To establish a breach of contract, there must be a legally binding contract (agreement) or bargained-for exchange that is then not honored by one or more of the parties to the contract. If one party fails to perform the contract in its entirety, or prevents the performance of the contract by the other party, the situation is easier to understand. The situation becomes more complex when the argument is over something subjective in nature, such as the quality of product, or the timing of work. The party who breaches the contract by not performing or improperly performing opens a possible claim for damages by the other party. When the contract is breached, the non-breaching party is relieved of his commitments under the contract.
The court in Giacone v. Virtual Officeware, LLC, 2014 WL 7070205, at *17 (W.D. Pa. Dec. 12, 2014) determined that a new sales strategy deployed at Virtual Officeware, LLC (“VOW”) resulted in a breach of contract. The Plaintiff was demoted during a restructuring of VOW’s sales department and lost benefits that accompanied his title, then forced to resign once he was no longer receiving compensation that was promised by his contract. VOW contended that their new strategy was not a breach because the employment agreement came before the restructuring of the department. The Defense also argued the commission terms in the agreement were only attached due to a mutual mistake.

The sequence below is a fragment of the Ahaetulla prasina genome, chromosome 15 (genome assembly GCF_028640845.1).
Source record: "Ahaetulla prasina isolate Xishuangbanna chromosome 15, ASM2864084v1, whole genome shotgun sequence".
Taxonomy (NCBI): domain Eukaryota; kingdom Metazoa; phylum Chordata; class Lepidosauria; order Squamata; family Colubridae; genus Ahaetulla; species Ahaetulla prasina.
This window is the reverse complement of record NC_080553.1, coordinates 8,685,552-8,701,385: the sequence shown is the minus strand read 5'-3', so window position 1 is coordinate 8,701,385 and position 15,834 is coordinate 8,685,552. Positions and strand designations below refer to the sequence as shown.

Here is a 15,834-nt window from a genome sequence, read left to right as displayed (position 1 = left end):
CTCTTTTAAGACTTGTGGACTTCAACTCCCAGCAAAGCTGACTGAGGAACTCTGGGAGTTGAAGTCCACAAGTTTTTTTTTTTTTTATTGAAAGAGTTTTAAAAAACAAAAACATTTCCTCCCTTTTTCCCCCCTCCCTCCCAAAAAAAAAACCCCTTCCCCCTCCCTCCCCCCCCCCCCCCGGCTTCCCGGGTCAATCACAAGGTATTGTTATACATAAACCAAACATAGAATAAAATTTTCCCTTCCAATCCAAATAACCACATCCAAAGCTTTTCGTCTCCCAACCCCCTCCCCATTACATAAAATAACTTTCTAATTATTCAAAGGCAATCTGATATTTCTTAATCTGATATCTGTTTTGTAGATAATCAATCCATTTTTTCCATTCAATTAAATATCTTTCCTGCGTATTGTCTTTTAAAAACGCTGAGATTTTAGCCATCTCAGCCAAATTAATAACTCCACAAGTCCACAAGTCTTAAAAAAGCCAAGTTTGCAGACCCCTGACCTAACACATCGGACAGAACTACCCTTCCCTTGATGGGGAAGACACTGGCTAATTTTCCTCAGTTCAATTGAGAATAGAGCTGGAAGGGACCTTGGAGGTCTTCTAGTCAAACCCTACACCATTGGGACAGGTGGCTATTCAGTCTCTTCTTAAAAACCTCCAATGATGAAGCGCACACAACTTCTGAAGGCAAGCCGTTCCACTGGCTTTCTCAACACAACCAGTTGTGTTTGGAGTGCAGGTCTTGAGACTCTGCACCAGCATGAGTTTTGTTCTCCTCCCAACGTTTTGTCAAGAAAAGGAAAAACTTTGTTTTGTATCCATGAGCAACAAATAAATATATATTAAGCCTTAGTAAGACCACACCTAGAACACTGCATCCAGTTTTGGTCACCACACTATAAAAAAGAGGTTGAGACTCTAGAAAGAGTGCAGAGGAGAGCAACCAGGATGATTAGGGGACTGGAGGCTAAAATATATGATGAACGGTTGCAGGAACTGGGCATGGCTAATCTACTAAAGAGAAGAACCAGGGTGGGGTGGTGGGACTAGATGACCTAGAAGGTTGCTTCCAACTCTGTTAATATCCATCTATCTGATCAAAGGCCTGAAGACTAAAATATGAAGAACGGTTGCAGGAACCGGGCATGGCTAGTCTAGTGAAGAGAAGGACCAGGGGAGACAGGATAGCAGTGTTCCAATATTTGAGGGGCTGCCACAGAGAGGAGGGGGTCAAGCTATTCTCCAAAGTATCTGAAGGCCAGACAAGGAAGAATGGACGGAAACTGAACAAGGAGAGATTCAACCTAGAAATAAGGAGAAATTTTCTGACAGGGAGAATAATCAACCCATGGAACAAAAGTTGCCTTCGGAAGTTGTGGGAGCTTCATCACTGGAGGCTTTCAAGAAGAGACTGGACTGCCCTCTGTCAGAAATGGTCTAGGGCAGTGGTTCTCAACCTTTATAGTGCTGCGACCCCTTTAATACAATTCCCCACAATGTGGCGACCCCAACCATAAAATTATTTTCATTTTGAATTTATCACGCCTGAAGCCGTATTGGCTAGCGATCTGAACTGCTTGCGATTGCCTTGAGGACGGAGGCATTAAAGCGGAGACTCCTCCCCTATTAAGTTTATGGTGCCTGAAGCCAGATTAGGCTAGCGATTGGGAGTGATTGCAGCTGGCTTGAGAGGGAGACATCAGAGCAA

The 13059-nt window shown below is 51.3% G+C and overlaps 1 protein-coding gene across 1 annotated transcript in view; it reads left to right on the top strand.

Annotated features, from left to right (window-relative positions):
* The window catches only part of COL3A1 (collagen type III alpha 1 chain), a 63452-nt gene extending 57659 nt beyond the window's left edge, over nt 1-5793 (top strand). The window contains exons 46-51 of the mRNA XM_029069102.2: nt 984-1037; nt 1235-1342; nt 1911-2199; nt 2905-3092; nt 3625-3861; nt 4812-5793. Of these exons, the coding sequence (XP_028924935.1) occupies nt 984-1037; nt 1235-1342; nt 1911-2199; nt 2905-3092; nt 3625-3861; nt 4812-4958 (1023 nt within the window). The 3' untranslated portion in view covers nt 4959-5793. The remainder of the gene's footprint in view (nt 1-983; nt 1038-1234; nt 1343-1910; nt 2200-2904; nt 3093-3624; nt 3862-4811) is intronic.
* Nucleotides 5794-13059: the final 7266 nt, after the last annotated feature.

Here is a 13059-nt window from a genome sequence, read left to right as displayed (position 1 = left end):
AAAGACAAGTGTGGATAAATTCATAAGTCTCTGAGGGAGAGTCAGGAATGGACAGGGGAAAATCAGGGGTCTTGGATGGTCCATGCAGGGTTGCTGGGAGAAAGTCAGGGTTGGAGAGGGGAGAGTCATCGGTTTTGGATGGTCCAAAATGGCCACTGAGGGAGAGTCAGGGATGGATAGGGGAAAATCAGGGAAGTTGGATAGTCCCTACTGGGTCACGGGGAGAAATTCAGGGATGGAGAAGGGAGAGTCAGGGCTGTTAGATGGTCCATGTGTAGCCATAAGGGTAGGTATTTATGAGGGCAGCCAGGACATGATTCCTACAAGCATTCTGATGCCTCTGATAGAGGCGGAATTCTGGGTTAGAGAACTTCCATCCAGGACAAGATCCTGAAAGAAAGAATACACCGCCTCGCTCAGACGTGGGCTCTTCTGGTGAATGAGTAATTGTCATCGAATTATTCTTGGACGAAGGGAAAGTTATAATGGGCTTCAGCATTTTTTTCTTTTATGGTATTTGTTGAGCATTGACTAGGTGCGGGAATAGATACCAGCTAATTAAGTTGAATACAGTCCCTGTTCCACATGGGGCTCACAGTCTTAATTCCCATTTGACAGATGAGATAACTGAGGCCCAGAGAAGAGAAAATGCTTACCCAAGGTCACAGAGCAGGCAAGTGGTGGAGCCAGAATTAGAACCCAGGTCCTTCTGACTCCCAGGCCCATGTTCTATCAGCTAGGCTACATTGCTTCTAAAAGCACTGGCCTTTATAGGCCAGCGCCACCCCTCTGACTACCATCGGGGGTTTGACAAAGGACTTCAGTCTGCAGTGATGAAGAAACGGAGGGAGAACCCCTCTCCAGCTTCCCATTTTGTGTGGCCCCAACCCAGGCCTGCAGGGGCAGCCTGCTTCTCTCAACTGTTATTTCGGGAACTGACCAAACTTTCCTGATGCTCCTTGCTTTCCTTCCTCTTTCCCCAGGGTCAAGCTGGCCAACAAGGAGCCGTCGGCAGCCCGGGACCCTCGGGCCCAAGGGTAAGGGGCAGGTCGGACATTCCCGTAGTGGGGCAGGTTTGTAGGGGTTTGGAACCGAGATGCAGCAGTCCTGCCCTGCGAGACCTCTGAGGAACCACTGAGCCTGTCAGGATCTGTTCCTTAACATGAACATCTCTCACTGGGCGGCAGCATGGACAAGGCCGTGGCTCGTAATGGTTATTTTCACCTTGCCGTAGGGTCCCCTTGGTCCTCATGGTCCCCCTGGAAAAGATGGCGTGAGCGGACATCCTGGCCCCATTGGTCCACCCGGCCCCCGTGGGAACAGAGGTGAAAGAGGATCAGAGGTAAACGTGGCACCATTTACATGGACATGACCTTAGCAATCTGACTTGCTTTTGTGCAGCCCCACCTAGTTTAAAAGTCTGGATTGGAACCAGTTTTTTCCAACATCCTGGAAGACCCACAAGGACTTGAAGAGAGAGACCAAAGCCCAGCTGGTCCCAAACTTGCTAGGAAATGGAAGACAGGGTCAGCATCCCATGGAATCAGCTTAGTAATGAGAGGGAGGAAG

The court found the employment agreement was a valid contract, which was breached by the Defendant. The violation caused the Plaintiff to lose his title, repeat customers, and commissions. Judgment was entered in favor of the Plaintiff in the amount of $883,871 for lost wages and $220,968 in liquidated damages.
Philadelphia commercial contract lawyers at Sidkoff, Pincus & Green P.C.are experienced in handing all aspects of business law and commercial litigation. Our dedicated team of commercial contract attorneys in Philadelphia assist clients in a wide range of complex litigation matters, including breach of contract. Call us at 215-574-0600 to schedule a consultation or submit an online contact form.
To establish a breach of contract, there must be a legally binding contract (agreement) or bargained-for exchange that is then not honored by one or more of the parties to the contract.